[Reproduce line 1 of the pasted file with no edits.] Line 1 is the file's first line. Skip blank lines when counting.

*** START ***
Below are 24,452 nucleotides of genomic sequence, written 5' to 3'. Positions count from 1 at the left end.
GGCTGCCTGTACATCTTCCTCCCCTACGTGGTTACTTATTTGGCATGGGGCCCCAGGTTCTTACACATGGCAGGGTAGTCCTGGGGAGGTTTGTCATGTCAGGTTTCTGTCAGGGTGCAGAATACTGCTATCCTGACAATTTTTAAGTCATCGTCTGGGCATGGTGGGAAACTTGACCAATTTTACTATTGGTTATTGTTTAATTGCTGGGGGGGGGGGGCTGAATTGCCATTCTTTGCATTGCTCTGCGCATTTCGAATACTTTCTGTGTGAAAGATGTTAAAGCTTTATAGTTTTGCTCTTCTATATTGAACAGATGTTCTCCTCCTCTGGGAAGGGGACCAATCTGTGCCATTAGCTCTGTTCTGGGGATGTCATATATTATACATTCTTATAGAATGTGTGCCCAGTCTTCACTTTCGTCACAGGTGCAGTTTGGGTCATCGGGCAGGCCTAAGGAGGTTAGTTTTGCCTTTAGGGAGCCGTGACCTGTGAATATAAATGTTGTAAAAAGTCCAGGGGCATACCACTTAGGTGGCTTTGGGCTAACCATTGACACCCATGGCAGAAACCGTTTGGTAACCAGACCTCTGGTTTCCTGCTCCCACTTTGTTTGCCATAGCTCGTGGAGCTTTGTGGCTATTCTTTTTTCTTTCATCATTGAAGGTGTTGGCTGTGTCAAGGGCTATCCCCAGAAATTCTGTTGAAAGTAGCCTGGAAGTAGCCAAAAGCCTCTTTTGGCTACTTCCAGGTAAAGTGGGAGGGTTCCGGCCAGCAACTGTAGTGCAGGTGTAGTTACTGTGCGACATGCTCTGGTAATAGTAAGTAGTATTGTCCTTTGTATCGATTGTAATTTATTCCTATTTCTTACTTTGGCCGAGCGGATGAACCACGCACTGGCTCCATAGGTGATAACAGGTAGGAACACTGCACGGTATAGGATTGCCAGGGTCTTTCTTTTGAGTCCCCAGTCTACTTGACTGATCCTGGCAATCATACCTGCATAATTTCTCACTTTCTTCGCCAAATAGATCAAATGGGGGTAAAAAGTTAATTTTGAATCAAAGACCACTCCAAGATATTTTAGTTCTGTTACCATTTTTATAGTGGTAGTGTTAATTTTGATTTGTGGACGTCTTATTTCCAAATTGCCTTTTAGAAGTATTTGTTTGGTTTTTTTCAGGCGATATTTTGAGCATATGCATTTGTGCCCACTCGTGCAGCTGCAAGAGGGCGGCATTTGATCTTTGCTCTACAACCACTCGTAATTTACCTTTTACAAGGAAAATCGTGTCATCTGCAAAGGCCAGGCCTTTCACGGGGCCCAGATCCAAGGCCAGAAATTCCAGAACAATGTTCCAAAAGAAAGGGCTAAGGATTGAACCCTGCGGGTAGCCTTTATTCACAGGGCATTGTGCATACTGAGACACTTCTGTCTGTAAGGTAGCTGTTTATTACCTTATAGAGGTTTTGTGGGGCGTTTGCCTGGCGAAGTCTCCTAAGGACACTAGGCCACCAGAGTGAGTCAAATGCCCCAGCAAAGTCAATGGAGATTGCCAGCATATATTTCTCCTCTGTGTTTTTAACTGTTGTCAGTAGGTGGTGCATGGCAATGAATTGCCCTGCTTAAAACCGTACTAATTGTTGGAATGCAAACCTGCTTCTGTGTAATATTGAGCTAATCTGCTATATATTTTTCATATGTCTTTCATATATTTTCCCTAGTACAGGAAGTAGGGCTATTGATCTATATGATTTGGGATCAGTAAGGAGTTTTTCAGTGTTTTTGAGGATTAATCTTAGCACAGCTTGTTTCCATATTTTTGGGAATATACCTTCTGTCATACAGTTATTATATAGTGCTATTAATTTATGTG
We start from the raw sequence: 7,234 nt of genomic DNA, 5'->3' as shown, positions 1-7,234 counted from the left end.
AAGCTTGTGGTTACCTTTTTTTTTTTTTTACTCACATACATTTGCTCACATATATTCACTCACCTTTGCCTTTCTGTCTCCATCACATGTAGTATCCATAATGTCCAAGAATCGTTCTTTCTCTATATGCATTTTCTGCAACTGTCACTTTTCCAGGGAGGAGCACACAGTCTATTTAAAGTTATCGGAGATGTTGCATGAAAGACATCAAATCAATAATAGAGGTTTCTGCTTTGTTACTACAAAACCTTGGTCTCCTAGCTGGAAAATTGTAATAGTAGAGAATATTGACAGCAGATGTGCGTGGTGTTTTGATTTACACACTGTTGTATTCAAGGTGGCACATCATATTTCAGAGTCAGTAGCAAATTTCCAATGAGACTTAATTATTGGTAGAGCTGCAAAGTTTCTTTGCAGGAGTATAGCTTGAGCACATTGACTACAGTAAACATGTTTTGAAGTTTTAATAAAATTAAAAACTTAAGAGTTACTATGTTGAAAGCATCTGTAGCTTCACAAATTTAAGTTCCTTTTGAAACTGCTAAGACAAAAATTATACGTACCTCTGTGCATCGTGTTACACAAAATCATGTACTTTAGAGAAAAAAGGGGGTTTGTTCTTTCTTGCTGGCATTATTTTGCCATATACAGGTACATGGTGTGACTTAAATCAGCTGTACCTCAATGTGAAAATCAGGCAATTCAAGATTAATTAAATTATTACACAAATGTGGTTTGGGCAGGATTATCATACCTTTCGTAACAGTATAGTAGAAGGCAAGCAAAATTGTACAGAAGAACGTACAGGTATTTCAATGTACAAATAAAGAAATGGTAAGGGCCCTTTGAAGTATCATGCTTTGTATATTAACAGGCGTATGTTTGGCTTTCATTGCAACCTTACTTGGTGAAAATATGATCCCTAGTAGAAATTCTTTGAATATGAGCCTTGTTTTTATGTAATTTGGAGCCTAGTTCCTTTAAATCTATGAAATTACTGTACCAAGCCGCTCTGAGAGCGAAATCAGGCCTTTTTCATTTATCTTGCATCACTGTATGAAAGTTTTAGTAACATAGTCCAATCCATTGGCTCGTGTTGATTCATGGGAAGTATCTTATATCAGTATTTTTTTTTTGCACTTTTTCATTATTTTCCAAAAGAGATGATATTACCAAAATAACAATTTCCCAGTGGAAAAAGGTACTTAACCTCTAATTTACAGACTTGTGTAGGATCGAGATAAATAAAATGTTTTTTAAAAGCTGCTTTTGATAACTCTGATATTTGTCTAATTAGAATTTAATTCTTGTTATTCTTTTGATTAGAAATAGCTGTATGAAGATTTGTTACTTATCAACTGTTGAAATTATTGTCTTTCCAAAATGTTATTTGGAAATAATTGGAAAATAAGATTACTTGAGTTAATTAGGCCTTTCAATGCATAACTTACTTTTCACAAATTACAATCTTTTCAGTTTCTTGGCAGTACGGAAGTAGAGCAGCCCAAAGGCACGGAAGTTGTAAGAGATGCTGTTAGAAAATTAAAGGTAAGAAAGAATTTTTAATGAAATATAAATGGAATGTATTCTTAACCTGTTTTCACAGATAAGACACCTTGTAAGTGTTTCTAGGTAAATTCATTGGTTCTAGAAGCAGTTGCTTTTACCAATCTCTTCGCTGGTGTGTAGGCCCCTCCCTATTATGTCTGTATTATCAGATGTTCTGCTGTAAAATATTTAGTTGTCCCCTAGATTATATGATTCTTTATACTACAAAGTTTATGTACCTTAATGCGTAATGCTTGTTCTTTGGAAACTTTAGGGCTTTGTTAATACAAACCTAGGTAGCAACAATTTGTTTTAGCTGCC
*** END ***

Below are 24,452 nucleotides of genomic sequence, written 5' to 3'. Positions count from 1 at the left end.